A few days ago, we dined at Cail Bruich. As a wee starter, they served a lovely little veloute that was just perfect for the weather we’ve been having in Glasgow. I was eager to attempt a recreation and mine came out slightly different but equally delicious.
- 1 tsp butter
- 500g of celriac, finely diced.
- 1/2 can of chestnut puree
- 1 generous splash of vegetable bouillon stock or a stock cube
- Splash of double cream or whipping cream
- salt, pepper, and cayenne pepper to taste.
- 1 tart apple, such as Bramley.
- In a pot, melt the butter.
- Add the celriac and allow to soften slightly (it’s okay if it becomes slightly golden, but not brown).
- Add chestnut puree, seasoning, and stock, then cover with water.
- Bring to a boil and simmer until celriac edges become slightly softened.
- Zizz until smooth. Mix in cream.
- Peel and chop apple into tiny dice just before serving. Add a heaped teaspoon of apple (about one quarter of a small apple) to each bowl before serving. Pour in soup.
- Serves four.
The weather in Glasgow at the moment is horrendous. Strong winds, cold rain… and grey skies that make it seem dark by two in the afternoon. Last week we even had hurricane force winds.
Given that weather, all I really want to do is curl up in front of the fire with a warm, hearty bowl of soup. When I was a kid, mom always started supper with a soup in the winter (and sometimes in summer). The game for us kids was to guess the ingredients.
If you are trying to lose weight, or ensure you get your 5 a day, then soup is an excellent way to achieve those goals. You can easily make a soup using just vegetables and with very little fat or carbs, while increasing fibre intake.
This week, I made a very nice soup that I wanted to share:
- 1 butternut (or other) squash, halved and seeded.
- 1 onion, quartered.
- 2 carrots
- 1 red bell pepper, quartered and seeded.
- 4 cloves of garlic, peeled
- 1 cup of tomato juice
- seasoning to taste – I used cayenne pepper, paprika, celery salt, and nutmeg.
- Arrange the vegetables on a baking tray.
- Bake vegetables in a medium oven until the edges become dark.
- Remove from oven and remove the peel from from the pepper and the squash.
- Put all the vegetables and seasonings in a blender with the tomato juice.
- Liquidize. (you may need to add a bit more tomato juice to get the desired consistency)
- In a pot, heat the soup once more to the desired temperature.
- Serve with a dollop of yogurt and a piece of rustic bread (if desired).
Roasting the vegetables gives them an earthier flavour and allows you to soften the onion and the squash without adding water for a richer flavour.
As the weather closes in, there’s nothing more tempting than a bowl of stew. Sadly, stew is one of the few things I simply cannot eat – love it but my tummy doesn’t. My way around this is to make stew-ish. I use a better cut of meat than you usually would with stews and so I don’t have to cook it as long. That makes all the difference for me. If you have no problem with stews, replace the chunks of chicken breast with thighs.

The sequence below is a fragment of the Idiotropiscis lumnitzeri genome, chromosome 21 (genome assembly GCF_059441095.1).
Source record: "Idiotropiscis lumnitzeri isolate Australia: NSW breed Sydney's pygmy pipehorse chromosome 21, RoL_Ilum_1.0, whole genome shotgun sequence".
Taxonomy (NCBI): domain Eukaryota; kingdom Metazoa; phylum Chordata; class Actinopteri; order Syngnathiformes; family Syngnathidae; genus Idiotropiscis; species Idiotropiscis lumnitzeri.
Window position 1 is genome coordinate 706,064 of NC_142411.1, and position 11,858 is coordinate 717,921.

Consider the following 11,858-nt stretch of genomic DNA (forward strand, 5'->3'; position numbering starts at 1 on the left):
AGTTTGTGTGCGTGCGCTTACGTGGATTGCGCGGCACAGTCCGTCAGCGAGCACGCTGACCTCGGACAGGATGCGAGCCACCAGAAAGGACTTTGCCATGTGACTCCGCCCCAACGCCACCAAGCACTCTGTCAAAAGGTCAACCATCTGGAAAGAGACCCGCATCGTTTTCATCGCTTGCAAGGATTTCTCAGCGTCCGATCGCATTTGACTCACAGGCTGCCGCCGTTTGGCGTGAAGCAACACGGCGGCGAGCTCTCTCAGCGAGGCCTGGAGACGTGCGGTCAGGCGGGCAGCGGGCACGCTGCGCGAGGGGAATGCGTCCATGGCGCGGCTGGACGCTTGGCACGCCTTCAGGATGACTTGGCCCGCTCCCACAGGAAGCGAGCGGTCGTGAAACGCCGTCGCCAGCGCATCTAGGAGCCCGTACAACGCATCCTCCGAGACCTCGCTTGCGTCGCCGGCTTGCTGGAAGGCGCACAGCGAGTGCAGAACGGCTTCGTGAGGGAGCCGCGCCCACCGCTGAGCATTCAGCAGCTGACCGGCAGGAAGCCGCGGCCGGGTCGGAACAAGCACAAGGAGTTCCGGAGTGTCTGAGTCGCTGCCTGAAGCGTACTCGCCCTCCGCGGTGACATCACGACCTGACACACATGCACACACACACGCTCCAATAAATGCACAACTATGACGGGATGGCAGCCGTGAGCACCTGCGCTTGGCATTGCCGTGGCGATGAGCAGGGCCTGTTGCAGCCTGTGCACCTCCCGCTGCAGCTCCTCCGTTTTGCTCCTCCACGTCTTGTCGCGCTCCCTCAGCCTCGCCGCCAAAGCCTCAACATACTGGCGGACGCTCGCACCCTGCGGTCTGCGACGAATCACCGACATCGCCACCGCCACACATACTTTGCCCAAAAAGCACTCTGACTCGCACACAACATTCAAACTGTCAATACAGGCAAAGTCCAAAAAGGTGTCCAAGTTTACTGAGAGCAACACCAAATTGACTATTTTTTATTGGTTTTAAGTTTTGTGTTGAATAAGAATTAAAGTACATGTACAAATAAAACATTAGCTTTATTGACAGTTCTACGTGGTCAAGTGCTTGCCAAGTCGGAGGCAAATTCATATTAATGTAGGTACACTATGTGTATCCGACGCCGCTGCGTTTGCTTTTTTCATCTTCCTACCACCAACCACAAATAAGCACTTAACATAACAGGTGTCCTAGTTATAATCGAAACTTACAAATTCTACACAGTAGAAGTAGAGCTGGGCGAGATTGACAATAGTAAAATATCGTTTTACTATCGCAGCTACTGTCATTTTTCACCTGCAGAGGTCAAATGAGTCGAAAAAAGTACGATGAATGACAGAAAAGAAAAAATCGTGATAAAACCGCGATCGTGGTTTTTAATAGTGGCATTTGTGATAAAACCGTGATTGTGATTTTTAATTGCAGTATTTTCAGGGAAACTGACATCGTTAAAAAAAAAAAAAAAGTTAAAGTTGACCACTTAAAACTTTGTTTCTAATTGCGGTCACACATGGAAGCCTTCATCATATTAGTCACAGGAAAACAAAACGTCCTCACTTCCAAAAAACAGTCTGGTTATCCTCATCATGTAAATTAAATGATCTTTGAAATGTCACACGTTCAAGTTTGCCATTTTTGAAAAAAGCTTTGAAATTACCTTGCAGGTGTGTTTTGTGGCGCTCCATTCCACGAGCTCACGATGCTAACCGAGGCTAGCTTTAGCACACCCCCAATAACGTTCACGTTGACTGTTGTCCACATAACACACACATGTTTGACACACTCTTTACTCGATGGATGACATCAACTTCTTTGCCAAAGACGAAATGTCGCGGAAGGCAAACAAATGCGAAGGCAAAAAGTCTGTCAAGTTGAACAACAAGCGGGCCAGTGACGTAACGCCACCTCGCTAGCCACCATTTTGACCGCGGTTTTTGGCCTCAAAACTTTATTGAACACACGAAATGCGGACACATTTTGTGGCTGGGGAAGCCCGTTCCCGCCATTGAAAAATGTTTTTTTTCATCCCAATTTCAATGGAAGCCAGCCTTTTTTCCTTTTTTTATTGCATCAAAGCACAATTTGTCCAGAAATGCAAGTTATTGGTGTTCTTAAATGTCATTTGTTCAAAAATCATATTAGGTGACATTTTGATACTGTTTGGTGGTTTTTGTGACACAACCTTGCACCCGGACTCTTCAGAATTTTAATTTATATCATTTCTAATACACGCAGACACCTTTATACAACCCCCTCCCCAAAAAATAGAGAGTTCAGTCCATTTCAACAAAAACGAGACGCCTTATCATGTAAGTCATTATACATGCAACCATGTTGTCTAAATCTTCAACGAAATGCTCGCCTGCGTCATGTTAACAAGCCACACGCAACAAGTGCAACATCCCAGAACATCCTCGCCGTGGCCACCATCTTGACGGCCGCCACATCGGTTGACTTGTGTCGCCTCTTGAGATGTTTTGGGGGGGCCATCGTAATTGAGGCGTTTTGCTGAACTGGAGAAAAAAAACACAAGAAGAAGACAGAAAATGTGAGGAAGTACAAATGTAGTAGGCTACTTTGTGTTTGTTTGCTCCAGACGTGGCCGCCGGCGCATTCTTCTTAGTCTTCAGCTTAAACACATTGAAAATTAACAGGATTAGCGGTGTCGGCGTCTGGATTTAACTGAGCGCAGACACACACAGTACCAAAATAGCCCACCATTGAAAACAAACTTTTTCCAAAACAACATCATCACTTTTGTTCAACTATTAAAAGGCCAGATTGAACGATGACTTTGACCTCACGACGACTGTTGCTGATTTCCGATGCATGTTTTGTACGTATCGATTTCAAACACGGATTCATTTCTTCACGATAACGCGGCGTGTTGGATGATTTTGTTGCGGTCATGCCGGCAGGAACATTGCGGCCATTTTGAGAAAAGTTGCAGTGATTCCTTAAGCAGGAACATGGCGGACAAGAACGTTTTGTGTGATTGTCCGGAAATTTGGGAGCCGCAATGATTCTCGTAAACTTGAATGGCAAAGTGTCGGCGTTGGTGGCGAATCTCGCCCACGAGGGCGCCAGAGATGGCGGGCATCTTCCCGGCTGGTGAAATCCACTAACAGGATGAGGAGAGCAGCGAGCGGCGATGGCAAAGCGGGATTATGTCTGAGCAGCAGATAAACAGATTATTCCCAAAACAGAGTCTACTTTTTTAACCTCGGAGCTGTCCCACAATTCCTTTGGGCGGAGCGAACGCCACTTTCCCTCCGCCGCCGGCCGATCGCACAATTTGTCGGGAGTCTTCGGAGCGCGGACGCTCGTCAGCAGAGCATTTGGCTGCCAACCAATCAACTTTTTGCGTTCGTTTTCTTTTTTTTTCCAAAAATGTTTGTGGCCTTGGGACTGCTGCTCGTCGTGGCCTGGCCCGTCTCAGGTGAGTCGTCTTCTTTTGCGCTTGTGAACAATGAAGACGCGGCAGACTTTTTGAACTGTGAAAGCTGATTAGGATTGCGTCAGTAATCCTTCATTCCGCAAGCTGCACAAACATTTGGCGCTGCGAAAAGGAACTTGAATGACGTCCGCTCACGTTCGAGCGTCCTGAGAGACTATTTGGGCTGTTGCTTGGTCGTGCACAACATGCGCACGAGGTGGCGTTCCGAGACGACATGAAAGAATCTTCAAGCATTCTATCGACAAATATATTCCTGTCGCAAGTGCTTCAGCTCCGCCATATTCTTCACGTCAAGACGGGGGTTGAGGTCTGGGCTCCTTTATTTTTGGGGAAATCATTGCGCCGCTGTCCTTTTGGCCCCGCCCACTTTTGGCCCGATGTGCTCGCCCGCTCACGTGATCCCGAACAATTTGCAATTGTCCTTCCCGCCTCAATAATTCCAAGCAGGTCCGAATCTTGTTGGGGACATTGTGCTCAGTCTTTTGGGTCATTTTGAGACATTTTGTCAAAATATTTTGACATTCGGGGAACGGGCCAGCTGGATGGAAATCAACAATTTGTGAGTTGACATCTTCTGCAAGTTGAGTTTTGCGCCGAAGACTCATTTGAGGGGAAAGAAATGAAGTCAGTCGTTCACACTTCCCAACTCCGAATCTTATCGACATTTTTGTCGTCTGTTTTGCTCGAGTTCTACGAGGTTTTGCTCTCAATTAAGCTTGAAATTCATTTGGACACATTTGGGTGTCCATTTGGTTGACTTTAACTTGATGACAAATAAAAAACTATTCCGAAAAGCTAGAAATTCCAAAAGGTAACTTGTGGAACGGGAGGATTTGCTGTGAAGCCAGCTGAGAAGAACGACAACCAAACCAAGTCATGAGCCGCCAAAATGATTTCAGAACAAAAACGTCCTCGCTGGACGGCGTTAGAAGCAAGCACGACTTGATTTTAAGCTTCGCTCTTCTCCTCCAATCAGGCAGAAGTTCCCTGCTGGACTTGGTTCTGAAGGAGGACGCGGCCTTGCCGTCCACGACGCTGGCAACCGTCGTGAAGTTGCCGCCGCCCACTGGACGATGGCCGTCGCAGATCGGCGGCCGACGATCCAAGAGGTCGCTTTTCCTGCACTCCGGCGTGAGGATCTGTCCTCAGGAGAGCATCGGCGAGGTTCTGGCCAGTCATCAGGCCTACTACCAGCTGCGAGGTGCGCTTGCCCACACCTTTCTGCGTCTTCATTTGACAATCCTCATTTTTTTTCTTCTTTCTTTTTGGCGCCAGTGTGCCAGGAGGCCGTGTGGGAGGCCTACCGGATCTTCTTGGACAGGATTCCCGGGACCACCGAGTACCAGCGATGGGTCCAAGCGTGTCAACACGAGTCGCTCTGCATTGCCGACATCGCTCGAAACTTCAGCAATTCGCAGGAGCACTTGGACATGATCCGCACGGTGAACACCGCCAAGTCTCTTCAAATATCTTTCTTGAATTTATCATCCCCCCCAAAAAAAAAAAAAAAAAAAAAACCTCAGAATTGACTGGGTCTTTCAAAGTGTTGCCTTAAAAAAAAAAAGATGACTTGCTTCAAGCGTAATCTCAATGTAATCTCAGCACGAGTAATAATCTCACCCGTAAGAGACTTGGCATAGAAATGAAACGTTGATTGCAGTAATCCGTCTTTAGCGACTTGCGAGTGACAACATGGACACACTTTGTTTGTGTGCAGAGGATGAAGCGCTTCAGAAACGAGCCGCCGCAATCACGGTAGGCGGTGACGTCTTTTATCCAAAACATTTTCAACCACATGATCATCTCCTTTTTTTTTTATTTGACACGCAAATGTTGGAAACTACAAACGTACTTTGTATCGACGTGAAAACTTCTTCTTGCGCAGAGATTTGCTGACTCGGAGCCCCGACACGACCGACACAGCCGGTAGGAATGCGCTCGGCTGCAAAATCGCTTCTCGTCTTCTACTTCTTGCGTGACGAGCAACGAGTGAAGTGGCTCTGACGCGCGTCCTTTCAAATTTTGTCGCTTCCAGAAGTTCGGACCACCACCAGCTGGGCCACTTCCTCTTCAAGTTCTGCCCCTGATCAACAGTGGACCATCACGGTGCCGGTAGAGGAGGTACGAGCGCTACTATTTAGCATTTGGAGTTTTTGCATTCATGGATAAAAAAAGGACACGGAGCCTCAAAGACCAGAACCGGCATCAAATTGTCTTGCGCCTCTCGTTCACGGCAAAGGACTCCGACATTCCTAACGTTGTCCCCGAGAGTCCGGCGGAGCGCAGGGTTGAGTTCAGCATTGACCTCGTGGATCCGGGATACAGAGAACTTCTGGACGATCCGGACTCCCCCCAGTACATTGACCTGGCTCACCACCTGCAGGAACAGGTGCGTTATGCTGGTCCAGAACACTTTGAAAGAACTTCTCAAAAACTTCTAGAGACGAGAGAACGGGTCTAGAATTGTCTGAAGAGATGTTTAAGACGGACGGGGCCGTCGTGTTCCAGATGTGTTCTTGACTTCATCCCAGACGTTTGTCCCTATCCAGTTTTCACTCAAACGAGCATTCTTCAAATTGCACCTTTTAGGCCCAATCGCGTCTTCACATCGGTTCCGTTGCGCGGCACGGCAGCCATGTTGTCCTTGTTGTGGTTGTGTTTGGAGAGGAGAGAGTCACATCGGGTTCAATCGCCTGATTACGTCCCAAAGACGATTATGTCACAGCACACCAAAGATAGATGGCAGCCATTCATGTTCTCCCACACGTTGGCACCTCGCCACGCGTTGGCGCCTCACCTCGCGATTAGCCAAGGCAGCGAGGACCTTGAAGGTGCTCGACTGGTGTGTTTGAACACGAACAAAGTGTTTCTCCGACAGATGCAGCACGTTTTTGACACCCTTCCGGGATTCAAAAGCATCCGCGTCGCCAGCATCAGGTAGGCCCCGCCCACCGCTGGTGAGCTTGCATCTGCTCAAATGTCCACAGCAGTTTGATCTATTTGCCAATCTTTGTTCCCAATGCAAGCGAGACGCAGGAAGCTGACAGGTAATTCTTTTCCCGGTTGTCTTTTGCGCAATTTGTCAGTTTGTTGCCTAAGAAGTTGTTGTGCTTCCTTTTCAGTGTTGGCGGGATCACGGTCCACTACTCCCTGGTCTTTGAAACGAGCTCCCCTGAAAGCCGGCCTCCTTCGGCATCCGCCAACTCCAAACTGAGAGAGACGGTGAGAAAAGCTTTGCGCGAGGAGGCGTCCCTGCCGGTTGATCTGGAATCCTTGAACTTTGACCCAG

I like the reminder of holidays spent in Spain and Portugal so one of my favourite ingredients is a little bit of fresh chorizo sausage. I remove the casing and divide each sausage into three pieces before adding. To make this even quicker, I use canned beans. You can replace these with rice, but I like the added fibre and variety of using beans. Tonight I used two cans of beans: flagolet and adzuki beans.
Spanish Chicken Stewish:
For each person, you will need:
1 small can of beans
- 1 chicken breast
- 1 chorizo sausage
- 1/2 can of stewed tomatos (I also added half a dozen quartered tomatoes because I had them and didn’t want them to go off)
- 1 onion cut into 8ths
- 1 can of water
- Put all of the ingredients in a slow cooker. Mix well. Cover and set on medium.
- Stir occasionally and add more water if needed.
- Cook for an hour then set to low. Serve hot.
Moving on from yesterday’s “What do I do with excess applesauce?” theme…
If you have lots of apple sauce but little time and are looking for a tasty dessert that’s quick to make, an apple crumble is the answer.
My apple sauce tends to be fairly chunky – I like big pieces of apple (and usually use a combination of apples such that some fall apart but some don’t). If your apple sauce is similar then this will be a doddle for you. If yours is more sauce than apple chunks, you can always add some freshly chopped apples or pears to give it the additional texture. Alternatively, you can mix in other kinds of fruit such as frozen berries or rhubarb if you like. If you add fruit that has a high-water content, mix in a tablespoon of corn starch, flour, or tapioca flour to absorb the moisture.
This dessert works great either in individual ramekins or a family sized dish that you scoop portions out of.
- 3 parts uncut oatmeal
- 1 part wheat bran (optional)
- 1 part flour
- cinnamon, nutmeg, and ginger, to taste.
- 2 parts brown sugar or maple syrup
- 2 parts melted unsalted butter